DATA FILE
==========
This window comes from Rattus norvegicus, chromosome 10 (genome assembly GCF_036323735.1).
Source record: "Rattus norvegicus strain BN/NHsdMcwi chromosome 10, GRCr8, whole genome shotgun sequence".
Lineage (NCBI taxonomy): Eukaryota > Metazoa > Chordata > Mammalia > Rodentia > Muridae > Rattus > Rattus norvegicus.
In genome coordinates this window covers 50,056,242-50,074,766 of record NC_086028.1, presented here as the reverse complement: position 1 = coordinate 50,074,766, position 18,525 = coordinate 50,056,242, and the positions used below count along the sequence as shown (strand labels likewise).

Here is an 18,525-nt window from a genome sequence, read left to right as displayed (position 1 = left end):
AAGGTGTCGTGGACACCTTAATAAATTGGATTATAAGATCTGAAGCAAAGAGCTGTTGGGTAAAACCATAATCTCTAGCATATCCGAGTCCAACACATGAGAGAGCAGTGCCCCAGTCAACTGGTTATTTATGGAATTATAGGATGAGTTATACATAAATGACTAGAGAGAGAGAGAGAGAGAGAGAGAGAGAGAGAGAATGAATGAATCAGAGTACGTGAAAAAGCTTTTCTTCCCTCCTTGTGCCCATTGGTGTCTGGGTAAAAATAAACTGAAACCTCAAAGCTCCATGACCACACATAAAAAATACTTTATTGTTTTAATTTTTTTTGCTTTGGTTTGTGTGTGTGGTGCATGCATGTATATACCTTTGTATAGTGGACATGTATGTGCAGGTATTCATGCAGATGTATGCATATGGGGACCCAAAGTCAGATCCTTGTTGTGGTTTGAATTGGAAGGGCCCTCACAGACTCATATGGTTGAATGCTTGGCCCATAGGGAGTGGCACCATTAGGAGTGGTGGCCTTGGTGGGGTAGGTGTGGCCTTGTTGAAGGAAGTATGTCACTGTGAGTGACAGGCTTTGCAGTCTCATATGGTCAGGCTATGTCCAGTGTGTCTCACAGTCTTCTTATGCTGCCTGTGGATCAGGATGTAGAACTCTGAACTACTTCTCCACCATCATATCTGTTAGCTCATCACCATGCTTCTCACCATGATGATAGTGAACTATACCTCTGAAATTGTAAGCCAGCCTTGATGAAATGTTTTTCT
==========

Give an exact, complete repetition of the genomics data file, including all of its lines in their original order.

This window comes from Rattus norvegicus, chromosome 10 (genome assembly GCF_036323735.1).
Source record: "Rattus norvegicus strain BN/NHsdMcwi chromosome 10, GRCr8, whole genome shotgun sequence".
Lineage (NCBI taxonomy): Eukaryota > Metazoa > Chordata > Mammalia > Rodentia > Muridae > Rattus > Rattus norvegicus.
In genome coordinates this window covers 50,056,242-50,074,766 of record NC_086028.1, presented here as the reverse complement: position 1 = coordinate 50,074,766, position 18,525 = coordinate 50,056,242, and the positions used below count along the sequence as shown (strand labels likewise).

Here is an 18,525-nt window from a genome sequence, read left to right as displayed (position 1 = left end):
AAGGTGTCGTGGACACCTTAATAAATTGGATTATAAGATCTGAAGCAAAGAGCTGTTGGGTAAAACCATAATCTCTAGCATATCCGAGTCCAACACATGAGAGAGCAGTGCCCCAGTCAACTGGTTATTTATGGAATTATAGGATGAGTTATACATAAATGACTAGAGAGAGAGAGAGAGAGAGAGAGAGAGAGAGAGAATGAATGAATCAGAGTACGTGAAAAAGCTTTTCTTCCCTCCTTGTGCCCATTGGTGTCTGGGTAAAAATAAACTGAAACCTCAAAGCTCCATGACCACACATAAAAAATACTTTATTGTTTTAATTTTTTTTGCTTTGGTTTGTGTGTGTGGTGCATGCATGTATATACCTTTGTATAGTGGACATGTATGTGCAGGTATTCATGCAGATGTATGCATATGGGGACCCAAAGTCAGATCCTTGTTGTGGTTTGAATTGGAAGGGCCCTCACAGACTCATATGGTTGAATGCTTGGCCCATAGGGAGTGGCACCATTAGGAGTGGTGGCCTTGGTGGGGTAGGTGTGGCCTTGTTGAAGGAAGTATGTCACTGTGAGTGACAGGCTTTGCAGTCTCATATGGTCAGGCTATGTCCAGTGTGTCTCACAGTCTTCTTATGCTGCCTGTGGATCAGGATGTAGAACTCTGAACTACTTCTCCACCATCATATCTGTTAGCTCATCACCATGCTTCTCACCATGATGATAGTGAACTATACCTCTGAAATTGTAAGCCAGCCTTGATGAAATGTTTTTCT